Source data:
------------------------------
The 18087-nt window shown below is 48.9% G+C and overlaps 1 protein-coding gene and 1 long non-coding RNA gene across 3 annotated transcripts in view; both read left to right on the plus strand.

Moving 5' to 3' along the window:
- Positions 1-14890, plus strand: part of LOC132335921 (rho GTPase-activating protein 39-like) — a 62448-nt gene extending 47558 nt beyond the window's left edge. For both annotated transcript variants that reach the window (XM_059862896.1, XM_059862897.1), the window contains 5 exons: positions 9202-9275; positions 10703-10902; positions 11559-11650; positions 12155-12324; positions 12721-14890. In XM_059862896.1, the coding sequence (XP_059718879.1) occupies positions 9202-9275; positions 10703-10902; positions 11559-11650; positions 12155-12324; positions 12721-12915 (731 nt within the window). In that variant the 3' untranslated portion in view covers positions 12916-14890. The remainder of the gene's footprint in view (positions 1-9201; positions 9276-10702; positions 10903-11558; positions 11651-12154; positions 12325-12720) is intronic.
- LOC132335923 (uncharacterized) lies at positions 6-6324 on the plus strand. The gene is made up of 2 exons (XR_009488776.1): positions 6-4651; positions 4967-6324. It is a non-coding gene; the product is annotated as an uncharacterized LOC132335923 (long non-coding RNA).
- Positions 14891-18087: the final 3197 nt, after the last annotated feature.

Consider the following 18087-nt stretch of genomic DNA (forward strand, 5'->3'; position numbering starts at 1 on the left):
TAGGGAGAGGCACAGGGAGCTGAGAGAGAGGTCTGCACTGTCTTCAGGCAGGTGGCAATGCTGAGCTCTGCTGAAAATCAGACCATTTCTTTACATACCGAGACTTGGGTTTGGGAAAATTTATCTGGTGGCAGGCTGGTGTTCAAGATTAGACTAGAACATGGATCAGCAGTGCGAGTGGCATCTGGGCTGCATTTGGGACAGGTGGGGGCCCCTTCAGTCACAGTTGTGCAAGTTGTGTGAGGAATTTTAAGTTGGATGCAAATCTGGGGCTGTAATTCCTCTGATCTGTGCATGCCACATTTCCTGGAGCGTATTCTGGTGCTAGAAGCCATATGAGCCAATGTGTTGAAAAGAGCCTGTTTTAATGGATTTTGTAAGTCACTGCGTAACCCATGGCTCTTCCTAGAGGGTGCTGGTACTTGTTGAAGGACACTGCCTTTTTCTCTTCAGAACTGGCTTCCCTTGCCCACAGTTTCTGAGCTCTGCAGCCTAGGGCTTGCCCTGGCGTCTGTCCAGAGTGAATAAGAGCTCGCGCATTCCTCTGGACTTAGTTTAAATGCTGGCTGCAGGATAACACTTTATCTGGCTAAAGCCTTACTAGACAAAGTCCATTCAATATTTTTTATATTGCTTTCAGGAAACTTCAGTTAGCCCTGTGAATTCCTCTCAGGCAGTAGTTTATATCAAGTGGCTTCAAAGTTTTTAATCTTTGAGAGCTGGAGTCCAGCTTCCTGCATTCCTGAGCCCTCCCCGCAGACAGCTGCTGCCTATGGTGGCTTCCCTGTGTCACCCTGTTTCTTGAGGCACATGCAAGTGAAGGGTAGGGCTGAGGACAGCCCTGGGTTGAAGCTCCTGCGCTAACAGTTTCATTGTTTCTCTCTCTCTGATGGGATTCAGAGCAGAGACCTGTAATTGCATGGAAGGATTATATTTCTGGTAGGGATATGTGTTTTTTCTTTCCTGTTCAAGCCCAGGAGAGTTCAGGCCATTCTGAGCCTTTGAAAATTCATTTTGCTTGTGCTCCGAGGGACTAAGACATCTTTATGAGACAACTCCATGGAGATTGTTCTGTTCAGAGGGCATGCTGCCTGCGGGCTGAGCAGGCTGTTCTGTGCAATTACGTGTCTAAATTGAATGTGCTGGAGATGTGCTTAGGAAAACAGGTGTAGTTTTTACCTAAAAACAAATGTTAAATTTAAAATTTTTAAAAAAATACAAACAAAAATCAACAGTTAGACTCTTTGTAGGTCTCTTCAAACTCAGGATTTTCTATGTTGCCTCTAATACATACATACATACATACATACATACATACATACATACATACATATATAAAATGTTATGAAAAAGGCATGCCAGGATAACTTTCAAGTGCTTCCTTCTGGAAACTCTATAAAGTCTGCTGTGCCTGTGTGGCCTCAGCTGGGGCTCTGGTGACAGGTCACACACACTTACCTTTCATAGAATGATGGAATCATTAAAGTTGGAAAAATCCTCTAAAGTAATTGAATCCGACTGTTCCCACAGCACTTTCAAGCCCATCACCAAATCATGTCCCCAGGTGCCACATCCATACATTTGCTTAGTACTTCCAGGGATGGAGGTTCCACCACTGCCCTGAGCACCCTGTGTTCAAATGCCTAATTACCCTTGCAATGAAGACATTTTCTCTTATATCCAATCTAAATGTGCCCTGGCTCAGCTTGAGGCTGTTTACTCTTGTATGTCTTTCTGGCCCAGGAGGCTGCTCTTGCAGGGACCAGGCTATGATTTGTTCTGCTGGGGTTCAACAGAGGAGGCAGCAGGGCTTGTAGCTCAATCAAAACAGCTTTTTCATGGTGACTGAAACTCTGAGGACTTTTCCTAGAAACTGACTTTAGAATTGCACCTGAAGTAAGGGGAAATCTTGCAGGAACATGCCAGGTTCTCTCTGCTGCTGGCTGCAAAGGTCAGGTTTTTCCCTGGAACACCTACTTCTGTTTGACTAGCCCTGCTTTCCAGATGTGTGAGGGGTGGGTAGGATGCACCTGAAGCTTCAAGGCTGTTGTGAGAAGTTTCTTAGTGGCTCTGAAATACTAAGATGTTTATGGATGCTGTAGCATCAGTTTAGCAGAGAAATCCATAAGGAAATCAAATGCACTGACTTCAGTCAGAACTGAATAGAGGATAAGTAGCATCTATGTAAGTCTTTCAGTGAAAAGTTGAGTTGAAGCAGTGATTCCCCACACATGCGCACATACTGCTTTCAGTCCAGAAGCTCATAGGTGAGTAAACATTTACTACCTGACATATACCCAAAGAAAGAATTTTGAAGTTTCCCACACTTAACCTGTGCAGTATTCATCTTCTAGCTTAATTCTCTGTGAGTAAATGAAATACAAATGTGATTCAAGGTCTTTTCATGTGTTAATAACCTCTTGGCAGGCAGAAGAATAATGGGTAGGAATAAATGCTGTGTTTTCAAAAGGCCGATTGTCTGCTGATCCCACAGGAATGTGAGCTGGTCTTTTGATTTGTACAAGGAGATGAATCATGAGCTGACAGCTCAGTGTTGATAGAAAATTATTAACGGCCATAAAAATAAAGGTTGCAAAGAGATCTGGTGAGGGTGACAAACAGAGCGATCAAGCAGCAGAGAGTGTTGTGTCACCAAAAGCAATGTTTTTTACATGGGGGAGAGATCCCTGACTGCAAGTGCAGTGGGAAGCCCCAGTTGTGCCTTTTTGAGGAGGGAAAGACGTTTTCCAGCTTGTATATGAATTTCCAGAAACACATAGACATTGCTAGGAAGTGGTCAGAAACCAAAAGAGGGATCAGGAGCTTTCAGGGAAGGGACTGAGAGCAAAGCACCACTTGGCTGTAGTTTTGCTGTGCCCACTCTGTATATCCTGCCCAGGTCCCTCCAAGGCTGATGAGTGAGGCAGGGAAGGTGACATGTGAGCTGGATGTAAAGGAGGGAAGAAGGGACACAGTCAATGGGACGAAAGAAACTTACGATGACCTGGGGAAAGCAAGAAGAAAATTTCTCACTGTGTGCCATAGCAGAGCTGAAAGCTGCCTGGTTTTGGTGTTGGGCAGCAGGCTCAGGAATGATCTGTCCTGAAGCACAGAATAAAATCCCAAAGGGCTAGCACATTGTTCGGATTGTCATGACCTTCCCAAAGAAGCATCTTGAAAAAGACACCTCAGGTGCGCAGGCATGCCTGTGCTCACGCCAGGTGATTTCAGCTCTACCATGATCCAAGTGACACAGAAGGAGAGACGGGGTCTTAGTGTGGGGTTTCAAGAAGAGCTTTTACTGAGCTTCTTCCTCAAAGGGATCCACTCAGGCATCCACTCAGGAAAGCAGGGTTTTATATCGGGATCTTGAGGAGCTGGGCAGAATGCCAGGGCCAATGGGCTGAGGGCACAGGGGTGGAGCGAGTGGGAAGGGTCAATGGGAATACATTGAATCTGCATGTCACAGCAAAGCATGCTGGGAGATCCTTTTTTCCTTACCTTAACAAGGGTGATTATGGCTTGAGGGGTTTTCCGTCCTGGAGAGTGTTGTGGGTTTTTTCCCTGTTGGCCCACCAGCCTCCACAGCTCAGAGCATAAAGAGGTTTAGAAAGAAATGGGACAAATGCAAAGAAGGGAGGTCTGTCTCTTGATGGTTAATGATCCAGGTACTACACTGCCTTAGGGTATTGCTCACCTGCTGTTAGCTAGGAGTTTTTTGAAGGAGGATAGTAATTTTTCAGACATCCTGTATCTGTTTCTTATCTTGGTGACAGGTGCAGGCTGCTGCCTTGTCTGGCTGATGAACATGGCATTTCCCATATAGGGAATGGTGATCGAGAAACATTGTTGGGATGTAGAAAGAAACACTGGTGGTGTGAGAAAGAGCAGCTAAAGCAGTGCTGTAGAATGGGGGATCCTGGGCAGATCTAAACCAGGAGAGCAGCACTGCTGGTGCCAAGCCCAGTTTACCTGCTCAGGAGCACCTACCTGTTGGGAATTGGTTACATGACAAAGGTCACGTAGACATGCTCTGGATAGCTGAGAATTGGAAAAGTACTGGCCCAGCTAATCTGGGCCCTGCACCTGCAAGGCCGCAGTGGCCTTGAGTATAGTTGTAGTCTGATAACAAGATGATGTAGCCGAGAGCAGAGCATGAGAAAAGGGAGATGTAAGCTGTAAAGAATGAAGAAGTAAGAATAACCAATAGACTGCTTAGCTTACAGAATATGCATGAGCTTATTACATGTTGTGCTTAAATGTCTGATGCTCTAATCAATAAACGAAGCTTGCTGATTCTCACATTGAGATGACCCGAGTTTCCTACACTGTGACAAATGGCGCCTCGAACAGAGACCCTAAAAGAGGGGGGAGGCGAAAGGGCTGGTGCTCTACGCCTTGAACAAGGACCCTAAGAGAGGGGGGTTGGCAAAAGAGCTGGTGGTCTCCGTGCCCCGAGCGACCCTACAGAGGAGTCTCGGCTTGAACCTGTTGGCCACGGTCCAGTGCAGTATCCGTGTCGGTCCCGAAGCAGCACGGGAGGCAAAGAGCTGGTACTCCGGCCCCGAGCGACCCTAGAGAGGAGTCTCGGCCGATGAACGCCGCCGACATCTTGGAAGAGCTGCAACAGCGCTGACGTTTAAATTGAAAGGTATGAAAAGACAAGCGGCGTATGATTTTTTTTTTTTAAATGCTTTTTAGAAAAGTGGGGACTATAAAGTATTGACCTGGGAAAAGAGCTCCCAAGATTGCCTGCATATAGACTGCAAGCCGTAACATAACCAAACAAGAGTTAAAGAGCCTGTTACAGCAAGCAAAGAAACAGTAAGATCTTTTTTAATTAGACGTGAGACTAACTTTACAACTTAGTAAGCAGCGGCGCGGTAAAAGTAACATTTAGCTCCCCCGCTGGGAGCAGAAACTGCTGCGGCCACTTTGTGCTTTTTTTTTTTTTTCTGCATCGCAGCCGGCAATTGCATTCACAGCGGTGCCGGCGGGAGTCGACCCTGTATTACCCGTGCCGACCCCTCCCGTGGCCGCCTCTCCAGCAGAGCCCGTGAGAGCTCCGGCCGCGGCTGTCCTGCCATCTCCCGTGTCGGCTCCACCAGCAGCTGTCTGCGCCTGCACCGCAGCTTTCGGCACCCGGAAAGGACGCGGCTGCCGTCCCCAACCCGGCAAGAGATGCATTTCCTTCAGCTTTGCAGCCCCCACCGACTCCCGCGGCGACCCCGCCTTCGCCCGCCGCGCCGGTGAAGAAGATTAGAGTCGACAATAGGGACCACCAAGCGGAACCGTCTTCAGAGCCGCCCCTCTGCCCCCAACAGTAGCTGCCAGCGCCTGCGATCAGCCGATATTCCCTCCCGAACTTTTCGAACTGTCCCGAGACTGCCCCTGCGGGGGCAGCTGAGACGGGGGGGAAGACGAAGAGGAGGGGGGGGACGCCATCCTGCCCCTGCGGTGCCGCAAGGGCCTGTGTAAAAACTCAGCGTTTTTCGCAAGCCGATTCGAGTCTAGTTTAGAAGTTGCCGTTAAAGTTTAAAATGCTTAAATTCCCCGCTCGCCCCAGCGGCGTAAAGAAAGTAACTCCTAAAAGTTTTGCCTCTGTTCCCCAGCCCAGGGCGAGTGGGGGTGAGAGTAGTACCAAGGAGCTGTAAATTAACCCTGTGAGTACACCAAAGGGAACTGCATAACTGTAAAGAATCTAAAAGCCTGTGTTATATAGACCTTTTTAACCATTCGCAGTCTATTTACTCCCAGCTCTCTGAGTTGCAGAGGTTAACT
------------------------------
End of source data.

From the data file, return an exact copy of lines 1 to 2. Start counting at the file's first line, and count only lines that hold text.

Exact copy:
The 18087-nt window shown below is 48.9% G+C and overlaps 1 protein-coding gene and 1 long non-coding RNA gene across 3 annotated transcripts in view; both read left to right on the plus strand.

Moving 5' to 3' along the window: